The W+ Standard is the first women-specific framework to quantify and monetize the social capital created by women. It recognizes and rewards their contributions to economies, environments and local communities.
Impacts are measured in six key domains: income and assets, food security, time-savings, health, education and knowledge, and leadership.
Each unit has a serial number associated with it. It lives on something called the IHS Markit (owned by S&P Global) where other securities and units are traded on a secure platform. This is where the monetary value is assigned to a unit.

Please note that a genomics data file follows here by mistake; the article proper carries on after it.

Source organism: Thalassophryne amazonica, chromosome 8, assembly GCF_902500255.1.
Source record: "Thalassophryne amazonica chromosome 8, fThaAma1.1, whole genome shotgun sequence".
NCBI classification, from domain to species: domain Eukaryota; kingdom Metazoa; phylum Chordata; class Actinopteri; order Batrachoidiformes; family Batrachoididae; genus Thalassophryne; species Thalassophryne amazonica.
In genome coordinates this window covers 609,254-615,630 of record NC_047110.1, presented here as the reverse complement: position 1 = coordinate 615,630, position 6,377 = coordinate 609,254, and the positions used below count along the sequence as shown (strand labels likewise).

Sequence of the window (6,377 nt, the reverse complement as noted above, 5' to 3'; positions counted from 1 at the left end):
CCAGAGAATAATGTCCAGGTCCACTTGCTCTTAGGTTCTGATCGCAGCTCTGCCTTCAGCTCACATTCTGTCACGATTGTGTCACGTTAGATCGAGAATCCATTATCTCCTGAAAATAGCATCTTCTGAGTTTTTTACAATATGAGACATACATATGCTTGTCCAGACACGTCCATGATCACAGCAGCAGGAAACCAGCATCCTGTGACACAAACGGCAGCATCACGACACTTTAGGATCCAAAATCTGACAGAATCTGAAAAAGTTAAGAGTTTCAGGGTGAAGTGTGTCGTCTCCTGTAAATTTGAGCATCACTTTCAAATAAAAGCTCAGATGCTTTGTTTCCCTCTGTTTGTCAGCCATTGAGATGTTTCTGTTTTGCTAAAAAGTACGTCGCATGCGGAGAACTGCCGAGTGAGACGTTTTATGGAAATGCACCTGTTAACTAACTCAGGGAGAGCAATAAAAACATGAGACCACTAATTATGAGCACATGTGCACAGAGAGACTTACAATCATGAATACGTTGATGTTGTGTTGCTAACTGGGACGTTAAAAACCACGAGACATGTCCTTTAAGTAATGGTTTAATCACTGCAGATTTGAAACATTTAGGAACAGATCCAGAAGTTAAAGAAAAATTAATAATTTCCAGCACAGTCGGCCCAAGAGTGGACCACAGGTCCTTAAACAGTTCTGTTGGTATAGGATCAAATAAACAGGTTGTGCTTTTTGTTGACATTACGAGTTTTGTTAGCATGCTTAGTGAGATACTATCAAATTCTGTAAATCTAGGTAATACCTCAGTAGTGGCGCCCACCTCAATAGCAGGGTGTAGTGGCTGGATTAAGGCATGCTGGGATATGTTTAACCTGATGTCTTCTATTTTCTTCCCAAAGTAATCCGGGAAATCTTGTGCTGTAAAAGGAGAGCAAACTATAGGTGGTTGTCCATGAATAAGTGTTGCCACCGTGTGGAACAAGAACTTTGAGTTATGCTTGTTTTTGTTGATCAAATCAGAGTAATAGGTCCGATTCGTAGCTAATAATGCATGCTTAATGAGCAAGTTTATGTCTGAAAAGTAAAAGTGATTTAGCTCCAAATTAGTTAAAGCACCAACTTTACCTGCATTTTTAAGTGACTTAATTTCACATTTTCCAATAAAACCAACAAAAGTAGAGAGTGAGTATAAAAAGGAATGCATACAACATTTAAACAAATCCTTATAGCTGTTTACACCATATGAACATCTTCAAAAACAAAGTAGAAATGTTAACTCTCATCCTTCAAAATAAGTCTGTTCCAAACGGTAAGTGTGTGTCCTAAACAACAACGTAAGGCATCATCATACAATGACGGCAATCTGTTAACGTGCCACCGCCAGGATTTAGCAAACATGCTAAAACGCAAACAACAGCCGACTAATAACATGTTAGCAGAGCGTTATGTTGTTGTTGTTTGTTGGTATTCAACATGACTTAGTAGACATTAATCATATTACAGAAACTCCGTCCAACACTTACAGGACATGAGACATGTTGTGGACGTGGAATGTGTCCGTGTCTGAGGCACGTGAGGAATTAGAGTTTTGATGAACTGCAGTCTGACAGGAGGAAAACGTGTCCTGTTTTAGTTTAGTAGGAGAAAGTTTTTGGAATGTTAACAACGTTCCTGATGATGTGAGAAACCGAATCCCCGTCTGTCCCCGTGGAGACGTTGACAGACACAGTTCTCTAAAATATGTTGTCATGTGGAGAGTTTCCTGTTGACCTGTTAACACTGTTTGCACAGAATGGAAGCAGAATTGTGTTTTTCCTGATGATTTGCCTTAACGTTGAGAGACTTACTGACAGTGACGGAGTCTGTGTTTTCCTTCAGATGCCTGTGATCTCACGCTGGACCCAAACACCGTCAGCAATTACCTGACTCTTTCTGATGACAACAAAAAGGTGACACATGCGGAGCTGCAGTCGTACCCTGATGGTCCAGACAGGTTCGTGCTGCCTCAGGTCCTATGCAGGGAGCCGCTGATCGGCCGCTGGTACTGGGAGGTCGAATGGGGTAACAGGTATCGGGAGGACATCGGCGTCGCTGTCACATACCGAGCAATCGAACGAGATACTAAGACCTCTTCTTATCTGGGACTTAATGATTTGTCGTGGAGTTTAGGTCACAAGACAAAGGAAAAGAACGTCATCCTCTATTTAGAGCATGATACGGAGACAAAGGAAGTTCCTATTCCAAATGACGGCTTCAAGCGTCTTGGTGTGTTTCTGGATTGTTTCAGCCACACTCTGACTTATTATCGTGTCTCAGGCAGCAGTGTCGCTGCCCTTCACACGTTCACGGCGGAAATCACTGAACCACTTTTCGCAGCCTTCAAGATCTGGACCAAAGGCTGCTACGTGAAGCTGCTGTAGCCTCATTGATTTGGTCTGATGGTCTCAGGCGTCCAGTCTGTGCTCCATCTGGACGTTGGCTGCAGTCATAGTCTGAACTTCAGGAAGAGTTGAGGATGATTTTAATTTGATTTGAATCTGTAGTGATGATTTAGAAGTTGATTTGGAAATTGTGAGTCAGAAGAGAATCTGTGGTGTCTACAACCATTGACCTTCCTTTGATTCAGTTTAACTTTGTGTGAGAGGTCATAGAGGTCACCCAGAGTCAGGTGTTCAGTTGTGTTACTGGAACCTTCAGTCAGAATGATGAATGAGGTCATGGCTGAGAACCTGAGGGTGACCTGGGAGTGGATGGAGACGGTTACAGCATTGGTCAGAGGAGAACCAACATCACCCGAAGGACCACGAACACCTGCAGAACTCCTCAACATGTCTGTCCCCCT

There’s a process to creating a unit, and the simple version is this – a project or initiative submits a plan detailing the activities they intend to implement in one or more of the six domains, each with their own methodology and requirements, which is reviewed by the W+ Standard. The W+ units are only issued when such a project successfully demonstrates verified outcomes, including a third-party audit. Each unit is equivalent to a 10% positive change in a woman’s life. For example, if a woman has to take two hours out of her day to collect fuel or wood to bring home for cooking, and a project solves for that with something like biogas, it can be categorized as time-savings. As a project reduces the time a woman spends on such drudgery work by 10% or more, it generates a unit.